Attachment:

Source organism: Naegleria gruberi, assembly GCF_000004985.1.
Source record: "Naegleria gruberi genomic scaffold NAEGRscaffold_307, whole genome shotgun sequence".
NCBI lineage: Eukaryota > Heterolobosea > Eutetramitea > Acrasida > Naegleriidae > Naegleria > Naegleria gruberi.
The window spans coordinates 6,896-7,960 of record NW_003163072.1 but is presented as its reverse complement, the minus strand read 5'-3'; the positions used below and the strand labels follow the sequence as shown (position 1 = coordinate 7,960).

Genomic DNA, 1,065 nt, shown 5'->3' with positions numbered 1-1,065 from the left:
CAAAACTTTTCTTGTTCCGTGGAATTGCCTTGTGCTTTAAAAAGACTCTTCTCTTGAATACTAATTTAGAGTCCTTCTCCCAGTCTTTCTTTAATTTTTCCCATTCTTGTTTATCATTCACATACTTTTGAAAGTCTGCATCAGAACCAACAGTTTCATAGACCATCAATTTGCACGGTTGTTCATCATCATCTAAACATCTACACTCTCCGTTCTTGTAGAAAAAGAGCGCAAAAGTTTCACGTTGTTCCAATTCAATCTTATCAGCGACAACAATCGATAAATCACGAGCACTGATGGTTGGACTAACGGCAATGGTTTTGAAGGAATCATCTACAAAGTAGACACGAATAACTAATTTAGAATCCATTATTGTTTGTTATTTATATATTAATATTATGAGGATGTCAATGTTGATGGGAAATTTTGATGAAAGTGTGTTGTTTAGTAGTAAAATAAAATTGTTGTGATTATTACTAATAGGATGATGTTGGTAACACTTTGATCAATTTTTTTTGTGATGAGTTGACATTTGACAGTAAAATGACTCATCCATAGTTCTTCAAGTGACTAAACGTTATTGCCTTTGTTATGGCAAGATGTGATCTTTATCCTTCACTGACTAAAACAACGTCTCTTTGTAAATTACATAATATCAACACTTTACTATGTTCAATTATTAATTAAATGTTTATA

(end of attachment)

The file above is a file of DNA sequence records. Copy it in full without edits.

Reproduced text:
Source organism: Naegleria gruberi, assembly GCF_000004985.1.
Source record: "Naegleria gruberi genomic scaffold NAEGRscaffold_307, whole genome shotgun sequence".
NCBI lineage: Eukaryota > Heterolobosea > Eutetramitea > Acrasida > Naegleriidae > Naegleria > Naegleria gruberi.
The window spans coordinates 6,896-7,960 of record NW_003163072.1 but is presented as its reverse complement, the minus strand read 5'-3'; the positions used below and the strand labels follow the sequence as shown (position 1 = coordinate 7,960).

Genomic DNA, 1,065 nt, shown 5'->3' with positions numbered 1-1,065 from the left:
CAAAACTTTTCTTGTTCCGTGGAATTGCCTTGTGCTTTAAAAAGACTCTTCTCTTGAATACTAATTTAGAGTCCTTCTCCCAGTCTTTCTTTAATTTTTCCCATTCTTGTTTATCATTCACATACTTTTGAAAGTCTGCATCAGAACCAACAGTTTCATAGACCATCAATTTGCACGGTTGTTCATCATCATCTAAACATCTACACTCTCCGTTCTTGTAGAAAAAGAGCGCAAAAGTTTCACGTTGTTCCAATTCAATCTTATCAGCGACAACAATCGATAAATCACGAGCACTGATGGTTGGACTAACGGCAATGGTTTTGAAGGAATCATCTACAAAGTAGACACGAATAACTAATTTAGAATCCATTATTGTTTGTTATTTATATATTAATATTATGAGGATGTCAATGTTGATGGGAAATTTTGATGAAAGTGTGTTGTTTAGTAGTAAAATAAAATTGTTGTGATTATTACTAATAGGATGATGTTGGTAACACTTTGATCAATTTTTTTTGTGATGAGTTGACATTTGACAGTAAAATGACTCATCCATAGTTCTTCAAGTGACTAAACGTTATTGCCTTTGTTATGGCAAGATGTGATCTTTATCCTTCACTGACTAAAACAACGTCTCTTTGTAAATTACATAATATCAACACTTTACTATGTTCAATTATTAATTAAATGTTTATA